Welcome remarks by Dafina Gercheva UNDP Resident Representative in Ukraine
23 November 2021
Excellencies, distinguished guests, dear colleagues,
It is an honour and a privilege to welcome you to today’s Third Annual Conference “Energy has no gender.”
According to the Organization for Economic Cooperation and Development, women and men experience the availability and use of energy quite differently. For example, blackouts that occur during meal preparation or while conducting household duties can often mean more work for women since unpaid care is still largely shouldered by women. Furthermore, research from the European Commission suggests that more women than men may be subject to energy poverty, which is an expression used to describe a situation where ‘a household is unable to afford the most basic levels of energy for adequate heating, cooking, lighting and use of appliances in the home.’ Most of woman-headed households with lower incomes are also disproportionately subject to energy poverty.
Closing the gender gap in the energy sector will be vital as both women and men are key drivers of innovative and inclusive solutions to the world's most pressing development challenges. As energy and climate action are closely interlinked, the need for immediate change in the representation of men and women in the sector and their equitable access to resources and decision-making is becoming a critical part of the way forward towards a more sustainable and inclusive future, where no one is left behind.
This conference sets a trend in the right direction. We see a new momentum from around the world to put gender equality at the forefront of climate action and green transition, as countries and non-state actors make clear gender equality commitments, acknowledging that sustainability should have inclusion and equity at its heart. This is good news because when women are involved in decision-making regarding consumer choices, the choices are better. According to the European Institute for Gender Equality (EIGE), women tend to be more sustainable consumers than men: they pay more attention to green procurement; they attach more importance to energy-efficient transport and fuels; and they are more willing to change their behavior to achieve sustainability goals.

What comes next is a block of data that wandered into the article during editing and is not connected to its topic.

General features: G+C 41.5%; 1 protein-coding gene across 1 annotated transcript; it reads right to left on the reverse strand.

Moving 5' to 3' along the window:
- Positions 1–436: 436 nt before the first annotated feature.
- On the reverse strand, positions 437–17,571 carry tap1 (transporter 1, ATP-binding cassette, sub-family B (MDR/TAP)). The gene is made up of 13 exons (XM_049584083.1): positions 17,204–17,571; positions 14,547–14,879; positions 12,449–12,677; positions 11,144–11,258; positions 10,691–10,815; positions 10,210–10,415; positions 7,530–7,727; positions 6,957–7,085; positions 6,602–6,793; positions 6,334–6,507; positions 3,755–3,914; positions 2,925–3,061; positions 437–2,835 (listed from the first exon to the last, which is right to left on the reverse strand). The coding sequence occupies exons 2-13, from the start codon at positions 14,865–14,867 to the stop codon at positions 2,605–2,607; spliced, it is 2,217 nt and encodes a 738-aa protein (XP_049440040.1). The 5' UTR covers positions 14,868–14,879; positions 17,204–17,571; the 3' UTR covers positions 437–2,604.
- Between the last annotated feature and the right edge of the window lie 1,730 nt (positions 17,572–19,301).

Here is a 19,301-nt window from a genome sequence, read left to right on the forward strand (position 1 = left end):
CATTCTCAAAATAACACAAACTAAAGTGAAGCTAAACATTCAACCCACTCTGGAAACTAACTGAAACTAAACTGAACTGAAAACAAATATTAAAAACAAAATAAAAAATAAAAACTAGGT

While the world seems to be moving in the right direction, there are ongoing challenges, which call for urgent and collective action. The small steps being made today provide but a slight glimpse at what potential is still unrealized for gender equality considerations in the areas of investments, access to and availability of energy supply, tariffs and pricing, infrastructure, community participation in strategies development, human resources planning and tackling environmental issues.
The green transition is a key economic factor underpinning national development priorities across the European Union. According to Greenpeace and the European Renewable Energy Council, innovation in renewable energy production will contribute to 2.7 million more jobs in the sector over the next 20 years. However, the insufficient supply of required specialists in the field is impeding this enormous potential. Recent estimates put the average percentage of women working in the power sector worldwide at just 22-25 percent of total work force. This is probably because fewer women than men pursue studies in science, technology, engineering and mathematics. Therefore, the right incentives should be introduced to attract women to pursue careers in STEM.
UNDP in Ukraine, together with our partners, systematically advocate for increasing women's participation in decision-making processes, women’s economic empowerment, and eradication of GBV.
We are also supporting the Government of Ukraine to transition to a greener economy – one that is socially inclusive and equitable, produces very little carbon, is resource-efficient, and creates more jobs and prosperity for men and women from diverse groups. Within the UNDP's Climate Promise Initiative, we assessed gender-related challenges in climate policy – including energy, waste management, transport, and other sectors – and provided series of recommendations to address them. Many of our proposals were incorporated in Ukraine’s updated Nationally-Determined Contribution to the Paris Agreement.
We should never slow our pace in building a gender equal and sustainable future for all Ukrainians. UNDP stands ready to continue working with the public and private sectors, and civil society in Ukraine to ensure equality and inclusion in decision making and in securing a future filled with shared prosperity that leaves no one behind.
In closing, I would like to say that I am greatly inspired by events like these, which provide a powerful arena for participatory and meaningful dialogue on women’s empowerment as a strong accelerator of sustainable and inclusive development.
I am looking forward to an animated and productive discussion.